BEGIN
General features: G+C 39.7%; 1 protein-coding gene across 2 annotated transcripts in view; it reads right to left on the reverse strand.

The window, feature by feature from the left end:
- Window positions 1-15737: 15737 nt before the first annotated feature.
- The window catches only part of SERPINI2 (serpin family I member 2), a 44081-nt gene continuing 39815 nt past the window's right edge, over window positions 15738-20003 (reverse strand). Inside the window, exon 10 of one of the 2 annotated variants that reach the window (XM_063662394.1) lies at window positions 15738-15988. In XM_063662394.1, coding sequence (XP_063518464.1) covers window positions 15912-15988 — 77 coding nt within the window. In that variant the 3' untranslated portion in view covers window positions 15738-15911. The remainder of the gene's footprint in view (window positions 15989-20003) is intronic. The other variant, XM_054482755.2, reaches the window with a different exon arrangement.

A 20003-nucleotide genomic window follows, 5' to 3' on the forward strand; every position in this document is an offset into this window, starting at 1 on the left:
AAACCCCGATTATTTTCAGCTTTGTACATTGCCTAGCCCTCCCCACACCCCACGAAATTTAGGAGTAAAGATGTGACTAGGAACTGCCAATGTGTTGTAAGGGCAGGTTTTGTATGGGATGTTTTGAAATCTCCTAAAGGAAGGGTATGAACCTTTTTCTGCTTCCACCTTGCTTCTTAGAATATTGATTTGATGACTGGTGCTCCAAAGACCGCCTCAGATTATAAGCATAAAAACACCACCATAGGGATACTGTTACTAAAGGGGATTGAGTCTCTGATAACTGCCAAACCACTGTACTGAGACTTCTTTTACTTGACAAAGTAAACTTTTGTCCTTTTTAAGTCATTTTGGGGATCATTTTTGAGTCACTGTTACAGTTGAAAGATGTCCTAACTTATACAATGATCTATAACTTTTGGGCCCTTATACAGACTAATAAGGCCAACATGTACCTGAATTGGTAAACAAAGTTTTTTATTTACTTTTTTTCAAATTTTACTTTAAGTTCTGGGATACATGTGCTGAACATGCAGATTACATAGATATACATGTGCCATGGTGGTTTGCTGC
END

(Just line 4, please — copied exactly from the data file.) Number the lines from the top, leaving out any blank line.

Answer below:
- The window catches only part of SERPINI2 (serpin family I member 2), a 44081-nt gene continuing 39815 nt past the window's right edge, over window positions 15738-20003 (reverse strand). Inside the window, exon 10 of one of the 2 annotated variants that reach the window (XM_063662394.1) lies at window positions 15738-15988. In XM_063662394.1, coding sequence (XP_063518464.1) covers window positions 15912-15988 — 77 coding nt within the window. In that variant the 3' untranslated portion in view covers window positions 15738-15911. The remainder of the gene's footprint in view (window positions 15989-20003) is intronic. The other variant, XM_054482755.2, reaches the window with a different exon arrangement.